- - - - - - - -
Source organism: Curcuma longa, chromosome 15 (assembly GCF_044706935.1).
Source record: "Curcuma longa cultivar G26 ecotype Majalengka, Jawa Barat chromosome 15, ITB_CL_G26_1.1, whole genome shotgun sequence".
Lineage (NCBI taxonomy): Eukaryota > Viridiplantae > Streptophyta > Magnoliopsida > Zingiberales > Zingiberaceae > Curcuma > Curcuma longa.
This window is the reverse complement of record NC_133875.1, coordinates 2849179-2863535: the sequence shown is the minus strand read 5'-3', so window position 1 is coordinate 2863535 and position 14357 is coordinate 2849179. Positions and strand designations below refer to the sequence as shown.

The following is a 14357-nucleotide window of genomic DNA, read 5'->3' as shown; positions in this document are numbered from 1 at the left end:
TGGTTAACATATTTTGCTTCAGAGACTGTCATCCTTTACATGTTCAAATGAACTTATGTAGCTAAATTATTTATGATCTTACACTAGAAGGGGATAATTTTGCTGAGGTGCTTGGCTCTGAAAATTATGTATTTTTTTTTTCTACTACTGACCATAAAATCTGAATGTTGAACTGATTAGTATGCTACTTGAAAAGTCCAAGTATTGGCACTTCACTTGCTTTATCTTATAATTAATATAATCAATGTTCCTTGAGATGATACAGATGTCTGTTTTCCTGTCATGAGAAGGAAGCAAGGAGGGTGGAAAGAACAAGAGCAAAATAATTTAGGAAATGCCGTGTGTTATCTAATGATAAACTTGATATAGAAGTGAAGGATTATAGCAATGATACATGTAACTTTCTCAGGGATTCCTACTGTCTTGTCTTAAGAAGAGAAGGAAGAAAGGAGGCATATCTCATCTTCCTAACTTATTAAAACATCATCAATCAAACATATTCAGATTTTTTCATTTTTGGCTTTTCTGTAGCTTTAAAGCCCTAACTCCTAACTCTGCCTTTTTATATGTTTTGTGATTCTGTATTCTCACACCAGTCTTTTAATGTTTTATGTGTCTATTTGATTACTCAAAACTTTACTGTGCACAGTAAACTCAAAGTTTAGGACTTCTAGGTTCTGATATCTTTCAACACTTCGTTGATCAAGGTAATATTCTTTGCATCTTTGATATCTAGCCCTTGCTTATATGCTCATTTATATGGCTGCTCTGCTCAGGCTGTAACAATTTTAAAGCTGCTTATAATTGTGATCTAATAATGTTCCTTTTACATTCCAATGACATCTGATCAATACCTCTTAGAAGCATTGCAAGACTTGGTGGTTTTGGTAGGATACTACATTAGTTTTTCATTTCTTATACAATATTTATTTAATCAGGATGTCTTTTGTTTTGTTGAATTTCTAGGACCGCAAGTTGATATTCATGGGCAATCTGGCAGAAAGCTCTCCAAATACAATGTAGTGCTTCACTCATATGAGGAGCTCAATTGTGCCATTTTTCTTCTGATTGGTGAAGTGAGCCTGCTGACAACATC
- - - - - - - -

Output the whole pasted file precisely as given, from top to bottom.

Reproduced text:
Source organism: Curcuma longa, chromosome 15 (assembly GCF_044706935.1).
Source record: "Curcuma longa cultivar G26 ecotype Majalengka, Jawa Barat chromosome 15, ITB_CL_G26_1.1, whole genome shotgun sequence".
Lineage (NCBI taxonomy): Eukaryota > Viridiplantae > Streptophyta > Magnoliopsida > Zingiberales > Zingiberaceae > Curcuma > Curcuma longa.
This window is the reverse complement of record NC_133875.1, coordinates 2849179-2863535: the sequence shown is the minus strand read 5'-3', so window position 1 is coordinate 2863535 and position 14357 is coordinate 2849179. Positions and strand designations below refer to the sequence as shown.

The following is a 14357-nucleotide window of genomic DNA, read 5'->3' as shown; positions in this document are numbered from 1 at the left end:
TGGTTAACATATTTTGCTTCAGAGACTGTCATCCTTTACATGTTCAAATGAACTTATGTAGCTAAATTATTTATGATCTTACACTAGAAGGGGATAATTTTGCTGAGGTGCTTGGCTCTGAAAATTATGTATTTTTTTTTTCTACTACTGACCATAAAATCTGAATGTTGAACTGATTAGTATGCTACTTGAAAAGTCCAAGTATTGGCACTTCACTTGCTTTATCTTATAATTAATATAATCAATGTTCCTTGAGATGATACAGATGTCTGTTTTCCTGTCATGAGAAGGAAGCAAGGAGGGTGGAAAGAACAAGAGCAAAATAATTTAGGAAATGCCGTGTGTTATCTAATGATAAACTTGATATAGAAGTGAAGGATTATAGCAATGATACATGTAACTTTCTCAGGGATTCCTACTGTCTTGTCTTAAGAAGAGAAGGAAGAAAGGAGGCATATCTCATCTTCCTAACTTATTAAAACATCATCAATCAAACATATTCAGATTTTTTCATTTTTGGCTTTTCTGTAGCTTTAAAGCCCTAACTCCTAACTCTGCCTTTTTATATGTTTTGTGATTCTGTATTCTCACACCAGTCTTTTAATGTTTTATGTGTCTATTTGATTACTCAAAACTTTACTGTGCACAGTAAACTCAAAGTTTAGGACTTCTAGGTTCTGATATCTTTCAACACTTCGTTGATCAAGGTAATATTCTTTGCATCTTTGATATCTAGCCCTTGCTTATATGCTCATTTATATGGCTGCTCTGCTCAGGCTGTAACAATTTTAAAGCTGCTTATAATTGTGATCTAATAATGTTCCTTTTACATTCCAATGACATCTGATCAATACCTCTTAGAAGCATTGCAAGACTTGGTGGTTTTGGTAGGATACTACATTAGTTTTTCATTTCTTATACAATATTTATTTAATCAGGATGTCTTTTGTTTTGTTGAATTTCTAGGACCGCAAGTTGATATTCATGGGCAATCTGGCAGAAAGCTCTCCAAATACAATGTAGTGCTTCACTCATATGAGGAGCTCAATTGTGCCATTTTTCTTCTGATTGGTGAAGTGAGCCTGCTGACAACATC